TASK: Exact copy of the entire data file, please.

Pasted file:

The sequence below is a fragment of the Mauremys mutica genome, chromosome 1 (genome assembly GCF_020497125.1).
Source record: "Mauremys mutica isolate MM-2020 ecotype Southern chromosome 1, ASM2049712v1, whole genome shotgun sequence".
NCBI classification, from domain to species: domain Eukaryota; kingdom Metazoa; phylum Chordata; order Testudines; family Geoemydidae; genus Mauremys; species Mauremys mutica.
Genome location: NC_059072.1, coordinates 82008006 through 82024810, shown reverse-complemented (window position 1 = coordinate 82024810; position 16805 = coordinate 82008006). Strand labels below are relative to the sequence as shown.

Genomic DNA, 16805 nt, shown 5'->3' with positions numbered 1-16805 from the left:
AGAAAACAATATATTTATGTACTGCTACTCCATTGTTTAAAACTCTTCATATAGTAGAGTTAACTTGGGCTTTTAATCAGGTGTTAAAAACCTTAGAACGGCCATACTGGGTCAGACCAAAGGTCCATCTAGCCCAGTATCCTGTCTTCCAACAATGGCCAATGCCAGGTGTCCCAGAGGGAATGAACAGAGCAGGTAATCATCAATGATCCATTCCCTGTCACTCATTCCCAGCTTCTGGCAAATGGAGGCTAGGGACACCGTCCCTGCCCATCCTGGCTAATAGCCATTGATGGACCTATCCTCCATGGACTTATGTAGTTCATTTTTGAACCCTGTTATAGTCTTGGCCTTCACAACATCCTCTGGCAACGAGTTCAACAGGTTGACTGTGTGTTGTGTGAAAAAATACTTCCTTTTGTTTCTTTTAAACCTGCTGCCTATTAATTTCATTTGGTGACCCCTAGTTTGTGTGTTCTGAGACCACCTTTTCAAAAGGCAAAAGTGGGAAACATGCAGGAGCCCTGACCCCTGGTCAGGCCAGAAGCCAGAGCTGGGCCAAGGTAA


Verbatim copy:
The sequence below is a fragment of the Mauremys mutica genome, chromosome 1 (genome assembly GCF_020497125.1).
Source record: "Mauremys mutica isolate MM-2020 ecotype Southern chromosome 1, ASM2049712v1, whole genome shotgun sequence".
NCBI classification, from domain to species: domain Eukaryota; kingdom Metazoa; phylum Chordata; order Testudines; family Geoemydidae; genus Mauremys; species Mauremys mutica.
Genome location: NC_059072.1, coordinates 82008006 through 82024810, shown reverse-complemented (window position 1 = coordinate 82024810; position 16805 = coordinate 82008006). Strand labels below are relative to the sequence as shown.

Genomic DNA, 16805 nt, shown 5'->3' with positions numbered 1-16805 from the left:
AGAAAACAATATATTTATGTACTGCTACTCCATTGTTTAAAACTCTTCATATAGTAGAGTTAACTTGGGCTTTTAATCAGGTGTTAAAAACCTTAGAACGGCCATACTGGGTCAGACCAAAGGTCCATCTAGCCCAGTATCCTGTCTTCCAACAATGGCCAATGCCAGGTGTCCCAGAGGGAATGAACAGAGCAGGTAATCATCAATGATCCATTCCCTGTCACTCATTCCCAGCTTCTGGCAAATGGAGGCTAGGGACACCGTCCCTGCCCATCCTGGCTAATAGCCATTGATGGACCTATCCTCCATGGACTTATGTAGTTCATTTTTGAACCCTGTTATAGTCTTGGCCTTCACAACATCCTCTGGCAACGAGTTCAACAGGTTGACTGTGTGTTGTGTGAAAAAATACTTCCTTTTGTTTCTTTTAAACCTGCTGCCTATTAATTTCATTTGGTGACCCCTAGTTTGTGTGTTCTGAGACCACCTTTTCAAAAGGCAAAAGTGGGAAACATGCAGGAGCCCTGACCCCTGGTCAGGCCAGAAGCCAGAGCTGGGCCAAGGTAA